This unusual and stylish edifice, together with the paved garden on top, was built in 1903–5 for the Westminster Electric Supply Corporation to the designs of C. Stanley Peach, with C. H. Reilly as assistant. The Corporation had for some years enjoyed close relations with the Grosvenor Estate, having in 1890–1 been allowed to build a generating station and shops and chambers designed by Peach at the corner of Davies and Weighhouse Streets. But when in February 1902 their secretary, Captain Bax, first suggested a scheme to replace the communal garden (see page 97) with a chamber for transformers one hundred feet by fifty in dimension and seven feet in height and housing a replanned garden on top, the Board was not enthusiastic. Nevertheless, continuing complaints about the nuisance from 'disorderly boys', 'verminous women' and 'tramps' in the garden, together with the second Duke's readiness to entertain the proposal, swayed their minds. Terms were with some reluctance agreed in September 1902 whereby for the sum of £4,000 the Corporation was to have a sixty-year lease at an annual rent of £200.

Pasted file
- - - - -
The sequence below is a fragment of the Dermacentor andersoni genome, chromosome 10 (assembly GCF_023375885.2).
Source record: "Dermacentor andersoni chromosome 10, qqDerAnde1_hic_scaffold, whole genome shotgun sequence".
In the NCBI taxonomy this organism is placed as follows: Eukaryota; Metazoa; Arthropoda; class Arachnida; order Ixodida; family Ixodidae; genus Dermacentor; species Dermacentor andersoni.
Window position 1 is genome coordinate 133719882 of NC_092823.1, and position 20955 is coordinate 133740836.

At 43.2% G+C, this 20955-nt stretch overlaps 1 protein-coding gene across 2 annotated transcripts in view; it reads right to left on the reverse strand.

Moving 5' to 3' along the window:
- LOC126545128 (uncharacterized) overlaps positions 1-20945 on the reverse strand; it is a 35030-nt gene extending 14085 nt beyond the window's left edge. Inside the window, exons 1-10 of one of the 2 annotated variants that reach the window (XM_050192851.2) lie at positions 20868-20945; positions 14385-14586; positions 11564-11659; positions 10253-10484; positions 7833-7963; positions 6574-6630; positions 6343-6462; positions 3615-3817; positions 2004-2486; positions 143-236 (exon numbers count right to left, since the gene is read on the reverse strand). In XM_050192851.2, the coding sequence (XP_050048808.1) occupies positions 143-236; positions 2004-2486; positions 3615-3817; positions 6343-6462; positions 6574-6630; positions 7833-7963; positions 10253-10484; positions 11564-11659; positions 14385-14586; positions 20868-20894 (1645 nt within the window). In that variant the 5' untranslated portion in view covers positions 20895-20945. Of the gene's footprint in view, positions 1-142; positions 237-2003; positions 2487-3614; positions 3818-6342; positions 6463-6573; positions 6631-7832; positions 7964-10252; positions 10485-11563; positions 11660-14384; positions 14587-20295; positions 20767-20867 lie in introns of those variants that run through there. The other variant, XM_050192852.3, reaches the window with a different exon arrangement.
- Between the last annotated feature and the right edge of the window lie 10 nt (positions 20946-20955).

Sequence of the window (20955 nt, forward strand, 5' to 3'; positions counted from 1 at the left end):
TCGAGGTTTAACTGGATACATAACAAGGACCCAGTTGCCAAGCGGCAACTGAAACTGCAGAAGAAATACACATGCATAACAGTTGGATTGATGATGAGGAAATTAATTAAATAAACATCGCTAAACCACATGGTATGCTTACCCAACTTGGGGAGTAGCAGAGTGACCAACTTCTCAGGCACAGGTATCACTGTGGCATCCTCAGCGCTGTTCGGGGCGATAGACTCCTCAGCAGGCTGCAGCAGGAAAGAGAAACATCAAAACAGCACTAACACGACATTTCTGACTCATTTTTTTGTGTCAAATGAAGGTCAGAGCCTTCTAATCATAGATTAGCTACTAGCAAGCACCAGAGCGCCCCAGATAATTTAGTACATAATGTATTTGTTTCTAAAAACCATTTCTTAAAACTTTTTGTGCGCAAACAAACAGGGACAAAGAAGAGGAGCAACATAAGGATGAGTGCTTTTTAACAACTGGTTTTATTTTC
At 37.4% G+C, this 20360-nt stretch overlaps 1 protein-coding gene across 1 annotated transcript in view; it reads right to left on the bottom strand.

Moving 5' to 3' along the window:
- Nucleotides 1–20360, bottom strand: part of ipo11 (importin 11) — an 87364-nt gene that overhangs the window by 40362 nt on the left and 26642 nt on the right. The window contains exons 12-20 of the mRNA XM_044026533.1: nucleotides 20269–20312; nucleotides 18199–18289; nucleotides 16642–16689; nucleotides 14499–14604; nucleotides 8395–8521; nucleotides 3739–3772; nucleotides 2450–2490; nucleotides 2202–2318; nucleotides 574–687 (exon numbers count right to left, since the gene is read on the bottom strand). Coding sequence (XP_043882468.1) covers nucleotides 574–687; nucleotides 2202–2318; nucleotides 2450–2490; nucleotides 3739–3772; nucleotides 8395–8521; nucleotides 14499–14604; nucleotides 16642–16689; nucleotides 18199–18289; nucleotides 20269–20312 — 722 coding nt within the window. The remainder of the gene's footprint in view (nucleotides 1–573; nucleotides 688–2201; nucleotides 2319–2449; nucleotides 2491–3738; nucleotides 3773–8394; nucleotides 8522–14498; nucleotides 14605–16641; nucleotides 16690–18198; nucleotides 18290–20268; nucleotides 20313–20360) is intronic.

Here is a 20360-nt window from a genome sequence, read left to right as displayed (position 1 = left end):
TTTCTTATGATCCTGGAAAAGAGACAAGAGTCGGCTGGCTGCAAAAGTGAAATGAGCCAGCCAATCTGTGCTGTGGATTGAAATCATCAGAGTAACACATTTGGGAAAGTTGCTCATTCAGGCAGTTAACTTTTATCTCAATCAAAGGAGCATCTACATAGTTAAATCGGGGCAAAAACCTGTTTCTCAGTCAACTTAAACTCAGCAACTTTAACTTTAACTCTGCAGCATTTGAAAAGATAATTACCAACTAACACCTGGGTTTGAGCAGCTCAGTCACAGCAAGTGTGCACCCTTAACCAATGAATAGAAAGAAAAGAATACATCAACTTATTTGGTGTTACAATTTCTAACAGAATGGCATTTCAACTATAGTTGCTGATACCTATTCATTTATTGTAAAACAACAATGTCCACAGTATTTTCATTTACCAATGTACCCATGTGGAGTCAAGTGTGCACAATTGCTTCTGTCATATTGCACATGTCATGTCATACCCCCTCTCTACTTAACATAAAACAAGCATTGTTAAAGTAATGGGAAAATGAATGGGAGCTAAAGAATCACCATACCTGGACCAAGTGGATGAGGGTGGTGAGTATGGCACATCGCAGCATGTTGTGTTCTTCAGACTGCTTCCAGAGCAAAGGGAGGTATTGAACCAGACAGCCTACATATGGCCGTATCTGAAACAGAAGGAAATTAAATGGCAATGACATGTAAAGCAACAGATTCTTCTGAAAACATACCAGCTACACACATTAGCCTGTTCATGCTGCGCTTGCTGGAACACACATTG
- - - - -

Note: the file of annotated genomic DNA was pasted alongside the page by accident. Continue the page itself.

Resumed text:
Once the decision became known it aroused some protest among neighbouring tenants, who regretted the loss of trees and amenity, but they were to an extent placated by the promise that the garden would be restored by the Westminster Electric Supply Corporation with new trees in tubs. In the summer of 1903 the old garden was closed, its furniture, fountain and shelter were distributed to other sites in London, and work proceeded from then until 1905, with Kennedy and Jenkin acting as engineers and George Trollope and Sons as contractors. The new garden (Plate 31b in vol. XXXIX) was opened on 16 June 1906 (about a year after its completion) by the Mayor of Westminster, Lord Cheylesmore. (fn. 2)